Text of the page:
Krakow, Poland

Stop #6

By far, this is one of the prettiest cities I’ve ever seen. It rivals Prague and Budapest, which are both extraordinary.


  • Royal Wawel Castle and Cathedral –  Today it is a museum housing the Crown Treasury & Armory, State Rooms, Royal and Private Apartments, Lost Wawel, and Exhibition of Oriental Art. We needed separate tickets for each of them, so we splurged and it was worth it! The State Rooms and the Private Apartments were the best part. The Cathedral was consecrated in 1364! And the original was founded in the 11th century!
  • The main square is Rynek Glowny (main square) – Europe’s largest medieval town square (200m x 200m).
  • Town Hall Tower – The Tower is the only remaining part of the old Kraków Town Hall (Ratusz,) demolished in 1820 as part of the city plan to open up the Main Square.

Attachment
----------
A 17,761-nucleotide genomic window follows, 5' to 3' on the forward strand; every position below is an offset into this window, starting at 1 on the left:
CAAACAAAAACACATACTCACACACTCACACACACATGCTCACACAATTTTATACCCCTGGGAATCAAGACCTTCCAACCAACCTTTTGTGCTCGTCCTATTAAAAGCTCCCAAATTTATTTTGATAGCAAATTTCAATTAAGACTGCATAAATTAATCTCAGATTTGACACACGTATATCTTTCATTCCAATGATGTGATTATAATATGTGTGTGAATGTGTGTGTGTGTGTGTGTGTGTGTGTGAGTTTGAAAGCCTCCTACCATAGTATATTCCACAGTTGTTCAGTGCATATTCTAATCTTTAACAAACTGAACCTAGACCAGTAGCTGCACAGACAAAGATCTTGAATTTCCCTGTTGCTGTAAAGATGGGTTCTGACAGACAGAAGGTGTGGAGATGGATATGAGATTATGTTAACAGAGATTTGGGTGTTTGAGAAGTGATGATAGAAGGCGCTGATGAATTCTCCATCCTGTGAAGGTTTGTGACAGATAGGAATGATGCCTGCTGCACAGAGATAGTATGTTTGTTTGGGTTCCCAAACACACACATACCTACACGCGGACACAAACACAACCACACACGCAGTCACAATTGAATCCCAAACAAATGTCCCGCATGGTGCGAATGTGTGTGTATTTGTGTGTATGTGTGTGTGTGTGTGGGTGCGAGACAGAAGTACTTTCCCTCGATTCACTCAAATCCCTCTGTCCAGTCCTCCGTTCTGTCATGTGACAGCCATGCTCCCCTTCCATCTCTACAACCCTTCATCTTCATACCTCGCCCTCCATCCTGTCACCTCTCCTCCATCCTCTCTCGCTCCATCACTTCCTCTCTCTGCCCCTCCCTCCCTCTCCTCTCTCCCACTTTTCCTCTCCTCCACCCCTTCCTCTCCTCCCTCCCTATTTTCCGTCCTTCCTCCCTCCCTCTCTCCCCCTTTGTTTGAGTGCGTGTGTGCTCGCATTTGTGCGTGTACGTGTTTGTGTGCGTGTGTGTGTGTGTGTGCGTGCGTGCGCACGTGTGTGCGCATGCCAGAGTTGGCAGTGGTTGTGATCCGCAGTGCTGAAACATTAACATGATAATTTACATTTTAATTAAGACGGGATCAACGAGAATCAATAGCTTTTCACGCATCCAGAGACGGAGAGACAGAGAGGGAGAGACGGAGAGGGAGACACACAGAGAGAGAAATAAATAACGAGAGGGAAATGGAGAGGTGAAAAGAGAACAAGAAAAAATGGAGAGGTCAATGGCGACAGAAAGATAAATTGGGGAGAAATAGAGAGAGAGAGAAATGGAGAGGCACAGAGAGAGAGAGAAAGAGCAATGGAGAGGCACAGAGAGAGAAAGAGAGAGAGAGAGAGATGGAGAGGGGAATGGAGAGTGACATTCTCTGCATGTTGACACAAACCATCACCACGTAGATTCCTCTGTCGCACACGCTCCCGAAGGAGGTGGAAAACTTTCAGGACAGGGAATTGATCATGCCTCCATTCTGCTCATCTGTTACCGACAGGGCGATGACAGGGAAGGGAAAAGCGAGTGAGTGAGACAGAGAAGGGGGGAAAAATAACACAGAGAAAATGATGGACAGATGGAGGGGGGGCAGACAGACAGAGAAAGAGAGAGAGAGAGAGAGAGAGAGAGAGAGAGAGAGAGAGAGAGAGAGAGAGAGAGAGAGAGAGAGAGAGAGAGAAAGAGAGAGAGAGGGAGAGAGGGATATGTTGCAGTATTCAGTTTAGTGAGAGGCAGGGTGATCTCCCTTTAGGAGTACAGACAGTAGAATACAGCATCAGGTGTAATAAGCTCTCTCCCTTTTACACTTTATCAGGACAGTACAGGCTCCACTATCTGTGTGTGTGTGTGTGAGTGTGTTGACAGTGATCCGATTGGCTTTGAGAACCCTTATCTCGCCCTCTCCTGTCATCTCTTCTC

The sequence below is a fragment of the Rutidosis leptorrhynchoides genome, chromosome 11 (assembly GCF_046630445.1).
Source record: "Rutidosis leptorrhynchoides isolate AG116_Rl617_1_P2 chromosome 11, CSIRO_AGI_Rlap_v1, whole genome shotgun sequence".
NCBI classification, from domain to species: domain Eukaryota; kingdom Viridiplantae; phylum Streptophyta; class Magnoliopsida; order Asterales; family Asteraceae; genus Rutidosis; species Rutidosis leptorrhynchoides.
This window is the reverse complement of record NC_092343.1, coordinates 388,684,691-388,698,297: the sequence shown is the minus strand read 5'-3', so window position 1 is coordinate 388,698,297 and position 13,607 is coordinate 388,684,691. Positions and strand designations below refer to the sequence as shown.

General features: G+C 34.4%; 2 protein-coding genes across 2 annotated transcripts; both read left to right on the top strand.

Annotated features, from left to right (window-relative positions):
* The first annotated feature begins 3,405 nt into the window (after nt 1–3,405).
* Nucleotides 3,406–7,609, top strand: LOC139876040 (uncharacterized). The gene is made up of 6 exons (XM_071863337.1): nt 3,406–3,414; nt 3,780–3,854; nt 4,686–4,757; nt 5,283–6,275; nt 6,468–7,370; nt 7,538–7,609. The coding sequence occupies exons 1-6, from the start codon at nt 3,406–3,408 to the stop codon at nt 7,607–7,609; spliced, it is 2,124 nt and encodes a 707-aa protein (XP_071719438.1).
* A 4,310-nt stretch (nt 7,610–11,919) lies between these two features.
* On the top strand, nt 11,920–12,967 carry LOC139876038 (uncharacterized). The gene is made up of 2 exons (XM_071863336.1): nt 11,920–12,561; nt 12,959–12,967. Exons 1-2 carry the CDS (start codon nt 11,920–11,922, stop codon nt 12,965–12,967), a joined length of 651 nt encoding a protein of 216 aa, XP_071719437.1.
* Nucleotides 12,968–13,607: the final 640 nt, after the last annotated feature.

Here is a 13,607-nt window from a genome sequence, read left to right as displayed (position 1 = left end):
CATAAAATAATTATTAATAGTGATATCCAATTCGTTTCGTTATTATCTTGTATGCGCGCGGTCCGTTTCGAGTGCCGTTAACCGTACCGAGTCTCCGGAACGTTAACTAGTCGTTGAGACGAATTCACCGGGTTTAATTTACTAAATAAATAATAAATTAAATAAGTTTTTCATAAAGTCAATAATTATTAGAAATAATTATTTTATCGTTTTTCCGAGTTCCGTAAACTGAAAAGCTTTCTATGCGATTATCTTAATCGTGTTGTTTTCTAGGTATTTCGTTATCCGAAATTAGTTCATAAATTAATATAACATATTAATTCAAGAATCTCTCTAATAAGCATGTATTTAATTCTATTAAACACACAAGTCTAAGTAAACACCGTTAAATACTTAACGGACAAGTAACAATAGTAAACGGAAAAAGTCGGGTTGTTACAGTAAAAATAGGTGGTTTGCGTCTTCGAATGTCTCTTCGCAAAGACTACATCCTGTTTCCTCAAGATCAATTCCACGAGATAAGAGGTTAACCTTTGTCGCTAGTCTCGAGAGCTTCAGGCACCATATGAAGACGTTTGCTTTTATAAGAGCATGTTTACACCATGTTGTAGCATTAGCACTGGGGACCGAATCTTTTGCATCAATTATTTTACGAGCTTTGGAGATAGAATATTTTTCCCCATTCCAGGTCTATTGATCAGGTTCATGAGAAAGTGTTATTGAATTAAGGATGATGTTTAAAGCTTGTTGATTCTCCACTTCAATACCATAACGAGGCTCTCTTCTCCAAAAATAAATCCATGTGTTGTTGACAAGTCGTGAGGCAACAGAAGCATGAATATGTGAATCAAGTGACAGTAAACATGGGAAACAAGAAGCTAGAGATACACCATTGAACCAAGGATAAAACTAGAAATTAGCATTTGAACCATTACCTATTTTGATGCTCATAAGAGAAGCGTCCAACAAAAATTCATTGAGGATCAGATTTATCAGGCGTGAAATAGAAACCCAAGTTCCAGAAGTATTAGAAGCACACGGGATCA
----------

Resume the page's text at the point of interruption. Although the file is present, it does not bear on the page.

• St Mary’s Basilica –  The first church was built in the 1220s. The views from the tower are a real highlight and have amazing views of the whole city.
  • The Church of Saints Peter and Paul is a Roman Catholic, Polish Baroque church built between 1597–1619. It is the biggest of the historic Churches of Kraków.
  • Florian’s Street is one of the main streets in the Old Town.
  • On our way out of town, we visited Schindler’s factory, which housed the former enamel factory of Oskar Schindler, the Nazi who famously saved the lives of his Jewish labor force during the Holocaust.

In 2000, Kraków was named European Capital of Culture.

A UNESCO World Heritage Site, this 13th century historic center is a merchant’s town with Europe’s largest market square and numerous historical houses, palaces, and churches with their magnificent interiors.  The town’s fascinating history also includes remnants of 14th century fortifications and the medieval site of Kazimierz with its ancient synagogues, Jegellonian University, and the Gothic Cathedral where the kings of Poland were buried.

You may also like

Leave a comment